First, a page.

This book kept me occupied while waiting as my optometrist’s as it was slightly more interesting than the eye chart. It began behind the eight ball with the choice of the protagonist’s name, Gina Miyoko. Miyoko is a girl’s given name, not a surname. Nowhere in my year in Japan, or on Google, Bing, Wikipedia, or Facebook was I ever able to find a person with that surname. So right off I knew the author was writing about stuff she didn’t know. The main character was also given a ridiculous heritage, wacky family, and implausible abilities (tiny woman with a black belt in kung fu, knowledge of guns, former SFPD cop). I know some former SFPD cops and I guarantee you, she wouldn’t have made the cut.
The story centers around a ring of crooks who deal in stolen, i.e. looted, antiquities, especially from Mexico. Gina, our heroine, who was hired as a bodyguard for a National Park Service agent, is turned into a vamp to seduce the big crook (or is he?) The NPS agent gets shot while under Gina’s stellar protection. Later Gina answers that she isn’t sure she would be able to shoot the gun-toting bad guy who is coming to kill her (an answer that would have caused her to fail the first interview for SFPD cop). She’s constantly being rescued by the big, brave man. Her kung fu is nowhere to be seen when needed. Some bodyguard. Some former cop. The whole thing seemed like total fantasy that belonged in a comic book or maybe romance section.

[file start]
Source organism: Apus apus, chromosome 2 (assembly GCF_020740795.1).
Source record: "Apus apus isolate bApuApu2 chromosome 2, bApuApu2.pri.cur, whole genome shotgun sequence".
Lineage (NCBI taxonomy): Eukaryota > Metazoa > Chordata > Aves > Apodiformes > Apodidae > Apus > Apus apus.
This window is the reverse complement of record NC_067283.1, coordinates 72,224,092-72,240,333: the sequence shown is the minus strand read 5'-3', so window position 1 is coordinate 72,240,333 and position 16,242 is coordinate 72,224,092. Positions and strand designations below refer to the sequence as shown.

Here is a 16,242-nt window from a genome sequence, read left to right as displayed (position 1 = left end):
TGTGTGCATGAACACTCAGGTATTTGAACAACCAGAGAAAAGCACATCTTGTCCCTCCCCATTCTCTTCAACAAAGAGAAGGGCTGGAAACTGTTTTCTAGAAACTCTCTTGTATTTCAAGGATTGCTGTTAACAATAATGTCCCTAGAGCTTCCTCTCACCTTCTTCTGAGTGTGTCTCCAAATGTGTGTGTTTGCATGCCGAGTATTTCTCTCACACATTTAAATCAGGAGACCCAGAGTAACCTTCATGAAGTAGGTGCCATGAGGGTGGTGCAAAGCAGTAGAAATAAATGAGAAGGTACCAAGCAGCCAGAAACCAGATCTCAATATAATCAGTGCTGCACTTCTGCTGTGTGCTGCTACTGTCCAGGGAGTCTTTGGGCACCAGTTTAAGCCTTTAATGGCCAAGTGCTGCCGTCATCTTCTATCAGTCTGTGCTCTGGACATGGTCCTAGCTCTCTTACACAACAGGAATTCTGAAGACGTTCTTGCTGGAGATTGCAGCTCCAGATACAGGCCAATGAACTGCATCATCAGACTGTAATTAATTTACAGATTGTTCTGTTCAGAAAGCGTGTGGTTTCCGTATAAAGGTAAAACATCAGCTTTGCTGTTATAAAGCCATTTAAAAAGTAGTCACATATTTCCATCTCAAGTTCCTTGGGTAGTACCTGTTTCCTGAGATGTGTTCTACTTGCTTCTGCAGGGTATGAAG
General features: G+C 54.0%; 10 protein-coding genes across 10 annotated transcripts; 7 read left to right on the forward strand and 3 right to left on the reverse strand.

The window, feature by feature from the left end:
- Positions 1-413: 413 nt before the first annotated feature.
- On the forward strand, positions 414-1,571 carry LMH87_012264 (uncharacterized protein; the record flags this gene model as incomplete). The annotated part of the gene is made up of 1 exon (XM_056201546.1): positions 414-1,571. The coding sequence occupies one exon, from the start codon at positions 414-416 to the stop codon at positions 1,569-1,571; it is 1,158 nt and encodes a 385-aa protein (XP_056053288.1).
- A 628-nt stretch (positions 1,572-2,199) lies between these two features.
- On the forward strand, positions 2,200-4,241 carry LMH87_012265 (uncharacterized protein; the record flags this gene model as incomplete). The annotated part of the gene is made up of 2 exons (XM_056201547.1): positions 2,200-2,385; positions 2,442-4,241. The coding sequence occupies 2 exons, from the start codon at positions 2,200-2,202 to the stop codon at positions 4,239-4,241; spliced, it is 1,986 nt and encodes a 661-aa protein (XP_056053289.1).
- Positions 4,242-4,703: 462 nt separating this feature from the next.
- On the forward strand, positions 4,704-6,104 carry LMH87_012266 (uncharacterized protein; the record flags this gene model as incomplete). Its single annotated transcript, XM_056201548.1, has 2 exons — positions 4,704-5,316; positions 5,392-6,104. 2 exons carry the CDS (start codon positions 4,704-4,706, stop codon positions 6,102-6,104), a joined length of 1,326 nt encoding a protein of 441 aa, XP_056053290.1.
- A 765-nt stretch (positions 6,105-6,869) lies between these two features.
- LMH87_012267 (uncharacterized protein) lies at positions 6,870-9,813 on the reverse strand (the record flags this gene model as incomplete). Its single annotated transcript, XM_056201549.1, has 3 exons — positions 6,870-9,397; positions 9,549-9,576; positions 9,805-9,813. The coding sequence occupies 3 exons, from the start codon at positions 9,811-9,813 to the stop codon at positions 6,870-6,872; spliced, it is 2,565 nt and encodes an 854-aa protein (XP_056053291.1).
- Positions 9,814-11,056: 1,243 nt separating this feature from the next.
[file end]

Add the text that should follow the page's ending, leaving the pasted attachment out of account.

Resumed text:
Then there were the grammar and vocabulary errors, e.g. “I” vs. “me” (hint: for the object of a preposition use “me”) and “staunch” vs. “stanch.” The bottom line is that it filled some time and wasn’t offensive.